I was on a fishing boat when I lost track of time and space. The dark swallowed me and night turned into day. I didn’t know whether I was sick or healthy, dreaming or working, whether I was hallucinating or wide awake. I became one with the ocean and its creatures which I killed every day. Its ghosts followed me from above and beyond, from up and down, from inside the water, and inside the boat. I had met Leviathan.
Author: Toby Ashraf
Mansfeld is a small town in Saxony-Anhalt near the Harz Mountains. It has approximately 9,600 inhabitants and apparently Martin Luther spent a big part of his childhood there. Mansfeld used to be a mining town and has 15 different districts. I researched all of this because, quite frankly, I was sure that Mansfeld didn’t exist. Not only had I never heard of it before, but after watching Mario Schneider’s documentary film, I was convinced that this place, its people, and rituals existed only in the fantasy of their children and were nothing but a beautiful fiction.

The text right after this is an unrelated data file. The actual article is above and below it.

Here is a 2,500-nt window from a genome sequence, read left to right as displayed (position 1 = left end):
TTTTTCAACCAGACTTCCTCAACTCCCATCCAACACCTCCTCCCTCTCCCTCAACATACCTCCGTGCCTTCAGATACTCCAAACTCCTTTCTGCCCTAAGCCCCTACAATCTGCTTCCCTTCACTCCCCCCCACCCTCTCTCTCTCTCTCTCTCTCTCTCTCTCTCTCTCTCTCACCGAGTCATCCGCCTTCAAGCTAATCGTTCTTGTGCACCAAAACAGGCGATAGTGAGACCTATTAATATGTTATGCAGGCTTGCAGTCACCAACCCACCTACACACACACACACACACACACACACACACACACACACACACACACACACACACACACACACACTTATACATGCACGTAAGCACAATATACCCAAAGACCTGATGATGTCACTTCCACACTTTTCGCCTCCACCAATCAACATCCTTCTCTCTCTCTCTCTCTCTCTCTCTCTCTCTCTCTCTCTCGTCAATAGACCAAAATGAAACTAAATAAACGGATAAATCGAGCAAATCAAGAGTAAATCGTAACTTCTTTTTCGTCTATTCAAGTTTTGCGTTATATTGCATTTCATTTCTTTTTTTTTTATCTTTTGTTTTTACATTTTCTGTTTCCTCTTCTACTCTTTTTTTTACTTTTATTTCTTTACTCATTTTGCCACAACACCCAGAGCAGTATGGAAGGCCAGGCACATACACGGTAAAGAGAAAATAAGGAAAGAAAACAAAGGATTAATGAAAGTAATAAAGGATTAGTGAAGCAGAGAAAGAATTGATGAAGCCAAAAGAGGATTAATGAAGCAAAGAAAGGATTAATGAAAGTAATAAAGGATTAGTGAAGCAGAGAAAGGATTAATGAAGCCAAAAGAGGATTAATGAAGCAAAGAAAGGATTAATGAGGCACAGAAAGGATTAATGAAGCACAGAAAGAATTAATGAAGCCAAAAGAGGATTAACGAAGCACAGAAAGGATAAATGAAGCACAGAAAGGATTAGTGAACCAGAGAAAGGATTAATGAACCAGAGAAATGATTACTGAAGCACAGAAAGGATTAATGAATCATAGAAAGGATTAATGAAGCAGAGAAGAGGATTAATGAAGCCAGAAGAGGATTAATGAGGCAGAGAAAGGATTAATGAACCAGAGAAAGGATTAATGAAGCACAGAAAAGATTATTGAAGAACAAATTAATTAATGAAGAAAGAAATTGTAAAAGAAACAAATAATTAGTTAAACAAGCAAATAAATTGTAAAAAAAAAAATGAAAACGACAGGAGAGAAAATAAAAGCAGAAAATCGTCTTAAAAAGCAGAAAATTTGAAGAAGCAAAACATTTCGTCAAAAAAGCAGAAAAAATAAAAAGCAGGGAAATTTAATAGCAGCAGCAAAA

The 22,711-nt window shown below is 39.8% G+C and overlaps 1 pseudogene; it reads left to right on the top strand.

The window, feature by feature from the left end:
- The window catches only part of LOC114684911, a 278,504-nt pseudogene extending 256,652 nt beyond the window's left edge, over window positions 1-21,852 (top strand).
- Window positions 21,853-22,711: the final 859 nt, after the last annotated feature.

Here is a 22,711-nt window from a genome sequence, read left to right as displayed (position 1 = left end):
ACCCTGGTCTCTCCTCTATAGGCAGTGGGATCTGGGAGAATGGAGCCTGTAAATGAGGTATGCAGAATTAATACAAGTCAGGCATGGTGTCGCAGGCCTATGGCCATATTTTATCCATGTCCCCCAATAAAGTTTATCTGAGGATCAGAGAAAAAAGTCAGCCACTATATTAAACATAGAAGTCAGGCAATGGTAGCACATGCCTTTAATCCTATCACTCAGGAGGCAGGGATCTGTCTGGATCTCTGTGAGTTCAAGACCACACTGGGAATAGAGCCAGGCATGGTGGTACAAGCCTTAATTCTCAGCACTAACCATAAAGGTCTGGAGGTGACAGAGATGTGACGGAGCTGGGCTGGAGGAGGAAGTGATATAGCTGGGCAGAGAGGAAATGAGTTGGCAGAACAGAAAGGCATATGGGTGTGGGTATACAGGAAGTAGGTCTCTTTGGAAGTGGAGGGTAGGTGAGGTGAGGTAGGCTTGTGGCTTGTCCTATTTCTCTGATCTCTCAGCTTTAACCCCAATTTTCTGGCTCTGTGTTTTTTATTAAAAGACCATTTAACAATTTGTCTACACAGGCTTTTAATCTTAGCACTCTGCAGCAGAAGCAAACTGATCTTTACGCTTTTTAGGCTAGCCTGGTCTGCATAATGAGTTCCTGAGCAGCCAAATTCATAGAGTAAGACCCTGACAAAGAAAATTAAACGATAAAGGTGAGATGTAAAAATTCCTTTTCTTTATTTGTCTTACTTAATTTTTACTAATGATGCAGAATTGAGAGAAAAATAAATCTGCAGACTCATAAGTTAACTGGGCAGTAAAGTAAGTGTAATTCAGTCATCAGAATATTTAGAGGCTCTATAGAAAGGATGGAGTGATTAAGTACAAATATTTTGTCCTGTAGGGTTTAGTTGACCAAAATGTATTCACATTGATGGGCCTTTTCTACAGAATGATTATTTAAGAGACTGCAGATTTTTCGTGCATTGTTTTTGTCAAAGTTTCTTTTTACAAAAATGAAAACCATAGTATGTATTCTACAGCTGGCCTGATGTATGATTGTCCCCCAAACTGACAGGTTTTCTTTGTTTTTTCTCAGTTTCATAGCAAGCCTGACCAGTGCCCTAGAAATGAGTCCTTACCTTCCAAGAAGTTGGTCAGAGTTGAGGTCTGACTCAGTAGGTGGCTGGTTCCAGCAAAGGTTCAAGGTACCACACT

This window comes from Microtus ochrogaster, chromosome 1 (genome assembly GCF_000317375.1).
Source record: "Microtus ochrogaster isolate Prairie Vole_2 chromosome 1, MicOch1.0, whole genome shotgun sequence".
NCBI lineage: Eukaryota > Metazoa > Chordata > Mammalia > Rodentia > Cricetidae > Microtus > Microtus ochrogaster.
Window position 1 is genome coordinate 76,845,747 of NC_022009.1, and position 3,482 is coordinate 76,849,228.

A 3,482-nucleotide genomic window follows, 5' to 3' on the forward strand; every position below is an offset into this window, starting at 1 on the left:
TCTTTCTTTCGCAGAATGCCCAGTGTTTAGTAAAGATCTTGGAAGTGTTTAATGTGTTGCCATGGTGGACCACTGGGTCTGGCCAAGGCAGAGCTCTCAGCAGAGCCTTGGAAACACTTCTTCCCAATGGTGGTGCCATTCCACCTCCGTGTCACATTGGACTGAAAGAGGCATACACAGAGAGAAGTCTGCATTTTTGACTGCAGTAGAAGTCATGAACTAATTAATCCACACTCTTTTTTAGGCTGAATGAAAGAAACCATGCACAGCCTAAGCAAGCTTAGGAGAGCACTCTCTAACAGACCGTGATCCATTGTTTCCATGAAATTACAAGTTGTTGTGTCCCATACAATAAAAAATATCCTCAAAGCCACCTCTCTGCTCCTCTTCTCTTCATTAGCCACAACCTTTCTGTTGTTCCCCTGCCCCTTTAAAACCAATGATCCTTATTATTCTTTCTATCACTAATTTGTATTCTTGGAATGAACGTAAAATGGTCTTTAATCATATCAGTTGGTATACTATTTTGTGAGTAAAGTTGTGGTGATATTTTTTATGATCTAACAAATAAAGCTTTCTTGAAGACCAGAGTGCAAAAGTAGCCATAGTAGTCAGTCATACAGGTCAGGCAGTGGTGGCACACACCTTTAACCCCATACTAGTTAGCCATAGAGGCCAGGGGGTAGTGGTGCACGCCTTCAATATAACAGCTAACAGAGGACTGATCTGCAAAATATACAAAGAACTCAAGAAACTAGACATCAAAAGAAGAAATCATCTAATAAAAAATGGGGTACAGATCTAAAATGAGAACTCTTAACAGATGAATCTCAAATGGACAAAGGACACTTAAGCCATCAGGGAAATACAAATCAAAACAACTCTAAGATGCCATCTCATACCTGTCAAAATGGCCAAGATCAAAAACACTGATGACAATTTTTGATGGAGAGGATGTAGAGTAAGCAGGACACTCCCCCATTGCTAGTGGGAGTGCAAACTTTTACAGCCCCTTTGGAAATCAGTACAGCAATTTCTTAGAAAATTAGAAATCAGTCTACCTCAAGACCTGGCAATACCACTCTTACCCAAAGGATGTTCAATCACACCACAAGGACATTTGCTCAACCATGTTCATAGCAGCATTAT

The image of an abandoned church has high symbolical value. When the camera gets sight of the central aisle where people once prayed, we hear police sirens ring outside and discover big pools of rainwater on the floor, shimmering from the reflections of sunlight. Like in Tarkovsky’s Stalker, we seem to smell the decay of the post-apocalyptic, but are quickly reminded that we are still in the here and now.
It’s not easy to make a good documentary film about an artist. In the case of Evelyn Schels’ Georg Baselitz too little distance and too much admiration leave too little space for an unbiased audience approach. In the case of Marina Abramović: The Artist is Present, we are basically watching Abramović perform herself, which makes Matthew Akers’ and Jeff Dupre’s film portrait an entertaining PR-vehicle for the artist, but not an original documentary film.
Seven years after the start of production, Miriam Faßbender’s documentary Fremd (Foreign) has finally been released in Germany. Faßbender portrays two men from West Africa who try to make their way from Mali to Europe. Being stuck in Morocco and Algiers for years, the prospect of going to Europe recedes into the distance. Fremd is a contemplative, yet highly political observation of patience and optimism in the face of despair. I met director Miriam Faßbender in Kreuzberg to talk about her film.